The D7000 is at quite the disadvantage here. The 27mm of its wide angle is quite a bit narrow than the HS25, and since I cannot back up any further (once more rendering moot the trite “zoom with your feet” admonishment given by so many people who clearly have never tried it) I must suffer with a much lesser composition. With a dSLR, you would typically carry a 10-20 Sigma or equivalent in order to capture images like these.
And the F770EXR splits the difference with its 25mm lens. Since it goes to 500mm, one cannot really complain about the loss of a single mm of wide. But some will anyway.
Interesting how this might be the best exposure of them all for the white bark.
As I walked along, I wondered …. what went wrong, with our love, a love so rare and strong … oops … sorry. When I type familiar opening lyrics, my mind immediately leaps to the song and in this case I recalled Gary Allan’s song “Runaway” …
So, as I walked a long I noticed this single leaf hanging there from last autumn. It looked terrific with the late sun lighting it and the blue sky and so many branches backing it. So I zoomed as close as I could for an isolation shot with the HS25. The D7000 rendering is a crop, though, as I had less than half the zoom power available. The F770 is a little less close, but it mostly optical magnification, if not entirely.
Don’t read anything into tonal and color differences. They were not at all processed together, or even on the same day. The vignetting on the f770 image is real, but I think I enhanced it a bit accidentally. So don’t get too excited about that either. All three are obviously perfectly competent to isolate on something further away. You can crop a dSLR quite a bit before the pixels degenerate to the natural level of those on a 1/2” sensor. So you get some free EFL form that.
Nearing the end of the walk, I see this tree stump that reminds me a lot of the Elephant Man (John Merrick) … my apologies if that offends anyone. I mean no disrespect, but it creates an uncanny link to that movie in my mind.
If you haven’t noticed this by now, let me just point out that even at this size, the RAW images of the D7000 and the F770EXR clearly show more low contrast fine details in the bark. That’s why we shoot RAW even on these tiny sensors.
As I walk across the parking lot to my car, I notice that there is a Blue Jay flitting about the trees about 50 feet from me. It comes out to a puddle for a drink and seems to prefer to walk on the gravel rather than fly right to the puddle. I believe that this is a female, since the great tuft on the back of the head seems to be missing.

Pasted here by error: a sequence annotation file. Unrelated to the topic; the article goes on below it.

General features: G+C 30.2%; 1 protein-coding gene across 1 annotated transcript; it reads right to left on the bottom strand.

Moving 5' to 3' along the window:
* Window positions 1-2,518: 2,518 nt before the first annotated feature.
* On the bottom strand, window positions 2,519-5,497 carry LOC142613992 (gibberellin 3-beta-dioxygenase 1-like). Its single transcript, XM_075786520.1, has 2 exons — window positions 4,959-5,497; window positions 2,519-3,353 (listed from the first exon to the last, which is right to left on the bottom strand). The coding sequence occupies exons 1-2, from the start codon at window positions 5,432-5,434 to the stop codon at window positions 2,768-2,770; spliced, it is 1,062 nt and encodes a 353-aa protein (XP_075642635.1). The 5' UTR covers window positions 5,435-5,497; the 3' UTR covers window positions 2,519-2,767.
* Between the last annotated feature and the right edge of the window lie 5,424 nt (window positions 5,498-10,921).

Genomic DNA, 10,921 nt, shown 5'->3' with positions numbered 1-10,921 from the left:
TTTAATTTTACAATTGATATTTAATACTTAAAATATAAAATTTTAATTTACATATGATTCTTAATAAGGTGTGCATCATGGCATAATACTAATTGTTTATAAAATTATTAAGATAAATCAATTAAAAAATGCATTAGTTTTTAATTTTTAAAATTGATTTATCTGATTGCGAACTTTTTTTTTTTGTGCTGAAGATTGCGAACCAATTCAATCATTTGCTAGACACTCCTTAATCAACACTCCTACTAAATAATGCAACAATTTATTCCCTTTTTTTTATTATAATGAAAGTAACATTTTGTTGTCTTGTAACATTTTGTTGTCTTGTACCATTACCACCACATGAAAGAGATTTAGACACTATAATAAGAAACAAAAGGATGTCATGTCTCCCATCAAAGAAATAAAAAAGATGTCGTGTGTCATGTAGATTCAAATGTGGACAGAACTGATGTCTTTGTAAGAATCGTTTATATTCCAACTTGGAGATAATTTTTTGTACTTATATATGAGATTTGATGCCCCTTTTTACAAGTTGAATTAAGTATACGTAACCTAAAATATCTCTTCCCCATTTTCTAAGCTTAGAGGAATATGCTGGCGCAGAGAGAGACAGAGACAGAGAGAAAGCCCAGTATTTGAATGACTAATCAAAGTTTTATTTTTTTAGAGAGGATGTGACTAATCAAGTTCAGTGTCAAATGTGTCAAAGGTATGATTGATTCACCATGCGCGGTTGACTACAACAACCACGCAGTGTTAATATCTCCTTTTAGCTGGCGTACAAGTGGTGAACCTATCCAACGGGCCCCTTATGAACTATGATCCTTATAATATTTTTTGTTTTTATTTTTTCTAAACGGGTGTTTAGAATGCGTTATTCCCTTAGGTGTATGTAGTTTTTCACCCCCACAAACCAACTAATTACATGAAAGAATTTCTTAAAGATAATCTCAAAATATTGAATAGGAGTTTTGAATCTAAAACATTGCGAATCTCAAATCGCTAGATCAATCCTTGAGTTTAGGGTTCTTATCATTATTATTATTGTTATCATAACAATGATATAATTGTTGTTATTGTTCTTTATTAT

Optical magnification generally wins, but of course the top image here would not stand up to a lot of close scrutiny. I had to resort to Topaz Adjust to pull out what detail was there and it looks great at web sizes. One would not be able, though, to produce an enlargement of this image.
I regret not bringing the 70-300VR, which has an EFL of 450mm. That would have mage for a more interesting comparison of reach, however it must be noted that I rarely found the D7000 to be outgunned, since I know that there is a lot of crop room on a 16MP APS-C sensor of the quality of Nikon’s.
Before I left, I noticed a tiny bird in a tree a really long distance from me, so I shot it with 2x intelligent zoom on. And it turned out to be a Dove. Terrible image quality here as the bird was in shadow (unlike the baby geese earlier) … but you can see what it is and that can be useful.
When I arrived home, I captured a last image with the HS25 of the Dicentra (Bleeding Hearts) coming into bloom at my front step.
I turned the D7000 towards a couple of European Starlings wandering about my front yard looking for grubs. Here, one appears to have snagged one just beside the road going along the side of my property.
And that really is that.
Any one of these cameras can capture a great image in strong light. It is sometimes hard to tell the different between them, especially if you process everything as I do. The details do come out better with RAW, so the F770EXR would probably be my choice over the HS25EXR was a walk about camera. Of course, the D7000 would win against both if I was in the mood to carry slightly larger equipment.
I can tell you that shooting the small birds, who tend to move really fast, was vastly easier with the D7000 and its wonderful OVF. There was no contest at all and if that’s what you like shooting then I highly recommend that you look into a dSLR. However, if you don’t mind working really hard for the few shots you get, then the incredible magnification of the HS25 will be a lot of fun for you. Yet, for the price difference I would consider the HS30, which has RAW and a much better EVF.
And don’t forget the F770EXR. Lots of reach and it fits in a pocket. The lens on the one Fuji sent me was magnificent, as you will see when I publish the Stockholm travel report. Coming soon I hope …